For Jim Whittaker, the first American to stand atop Mt. Everest, a life well lived means stepping outside of his comfort zone regularly. “Trials, tribulations and a few scars,” he says, are all parts of learning the real meaning of life. And what taking risks didn’t teach, he learned from the natural world — from the awe and humility it inspired. This short film is long on wise words from a great American hero who has participated in Mountainfilm twice (2009 and 2013).
Ostensibly, Walled In is the story of a first descent of the rowdy Marble Fork of the Kaweah River in Sequoia National Park by kayakers Ben Stookesbury and Chris Korbulic, but this film poses bigger questions than whether the pair can send a river that flows from above 12,000 feet in elevation to near sea level in less than 30 miles. It asks why they choose to engage in a sport that carries the threat of death, which they witnessed when their partner Hendri Coetzee was eaten by a crocodile in the Congo in 2010 (Kadoma, Mountainfilm 2011).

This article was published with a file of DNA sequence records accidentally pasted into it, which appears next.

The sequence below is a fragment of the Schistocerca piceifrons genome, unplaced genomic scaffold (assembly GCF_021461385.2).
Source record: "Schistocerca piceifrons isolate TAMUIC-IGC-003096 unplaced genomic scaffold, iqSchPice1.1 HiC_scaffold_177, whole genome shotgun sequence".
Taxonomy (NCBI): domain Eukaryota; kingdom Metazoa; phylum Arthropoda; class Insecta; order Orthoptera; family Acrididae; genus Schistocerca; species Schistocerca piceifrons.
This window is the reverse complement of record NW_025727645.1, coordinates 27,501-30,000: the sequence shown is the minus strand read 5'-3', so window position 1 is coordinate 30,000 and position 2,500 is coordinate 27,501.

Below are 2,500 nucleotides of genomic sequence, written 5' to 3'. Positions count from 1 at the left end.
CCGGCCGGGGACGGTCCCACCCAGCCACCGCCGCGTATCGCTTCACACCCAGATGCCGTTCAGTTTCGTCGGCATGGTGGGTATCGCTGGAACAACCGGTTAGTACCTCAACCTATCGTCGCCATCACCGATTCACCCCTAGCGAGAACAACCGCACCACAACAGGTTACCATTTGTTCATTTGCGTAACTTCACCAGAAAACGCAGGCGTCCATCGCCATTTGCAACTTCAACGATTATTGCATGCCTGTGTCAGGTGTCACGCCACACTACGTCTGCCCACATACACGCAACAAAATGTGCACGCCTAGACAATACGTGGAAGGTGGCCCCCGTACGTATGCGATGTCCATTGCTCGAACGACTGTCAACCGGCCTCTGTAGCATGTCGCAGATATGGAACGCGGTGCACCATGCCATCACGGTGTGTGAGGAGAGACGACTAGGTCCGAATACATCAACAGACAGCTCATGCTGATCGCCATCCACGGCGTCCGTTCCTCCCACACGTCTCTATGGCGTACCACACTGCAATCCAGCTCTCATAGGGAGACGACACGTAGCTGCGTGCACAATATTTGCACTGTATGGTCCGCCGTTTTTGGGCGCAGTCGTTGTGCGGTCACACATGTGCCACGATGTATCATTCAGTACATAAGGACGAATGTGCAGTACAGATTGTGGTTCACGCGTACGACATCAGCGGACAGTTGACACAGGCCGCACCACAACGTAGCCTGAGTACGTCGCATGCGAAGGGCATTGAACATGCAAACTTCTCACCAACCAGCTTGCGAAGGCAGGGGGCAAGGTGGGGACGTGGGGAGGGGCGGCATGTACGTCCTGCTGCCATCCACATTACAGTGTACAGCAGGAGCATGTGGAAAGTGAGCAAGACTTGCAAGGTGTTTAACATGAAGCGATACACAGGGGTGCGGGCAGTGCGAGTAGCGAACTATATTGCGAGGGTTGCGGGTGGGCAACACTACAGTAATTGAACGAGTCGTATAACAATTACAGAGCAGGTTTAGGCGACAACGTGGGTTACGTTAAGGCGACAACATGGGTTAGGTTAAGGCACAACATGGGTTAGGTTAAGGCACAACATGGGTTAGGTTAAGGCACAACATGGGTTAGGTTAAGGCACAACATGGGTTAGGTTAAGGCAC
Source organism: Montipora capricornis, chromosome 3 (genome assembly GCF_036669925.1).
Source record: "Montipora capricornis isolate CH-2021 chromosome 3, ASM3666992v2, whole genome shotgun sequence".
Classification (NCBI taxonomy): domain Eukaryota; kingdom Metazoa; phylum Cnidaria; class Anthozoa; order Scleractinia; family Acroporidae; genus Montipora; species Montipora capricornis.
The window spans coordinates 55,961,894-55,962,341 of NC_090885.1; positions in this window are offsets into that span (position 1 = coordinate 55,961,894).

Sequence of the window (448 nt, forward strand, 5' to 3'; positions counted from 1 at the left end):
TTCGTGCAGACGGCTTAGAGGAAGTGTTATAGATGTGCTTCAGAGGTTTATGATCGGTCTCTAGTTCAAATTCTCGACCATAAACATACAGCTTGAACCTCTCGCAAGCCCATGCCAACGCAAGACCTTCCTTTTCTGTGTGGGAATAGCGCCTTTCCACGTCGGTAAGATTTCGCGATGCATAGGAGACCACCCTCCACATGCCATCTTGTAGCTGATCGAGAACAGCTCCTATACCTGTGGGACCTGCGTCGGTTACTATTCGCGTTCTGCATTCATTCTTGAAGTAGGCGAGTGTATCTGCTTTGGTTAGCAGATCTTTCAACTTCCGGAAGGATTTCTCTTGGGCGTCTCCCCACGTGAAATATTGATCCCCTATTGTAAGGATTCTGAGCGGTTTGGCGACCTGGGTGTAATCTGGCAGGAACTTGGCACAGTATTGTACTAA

Mountain rescue is always a risky proposition, so those who are attracted to the job tend to be strapping, young and full of verve — and nerve. This was definitely the case in 1967, when a group of seven national park rangers in the Grand Tetons risked their lives to save an injured climber. On August 22, Gaylord Campbell was climbing the north face of the Grand Teton with a friend when a boulder broke free and showered them with rocks, leaving Campbell with compound fractures. During the rescue attempt, which took three days, Campbell was critical of the methods and decisions made by his saviors every turn of the way. The Grand Rescue tells this legendary story for the first time in film. Several park rangers from the rescue will speak after the screening.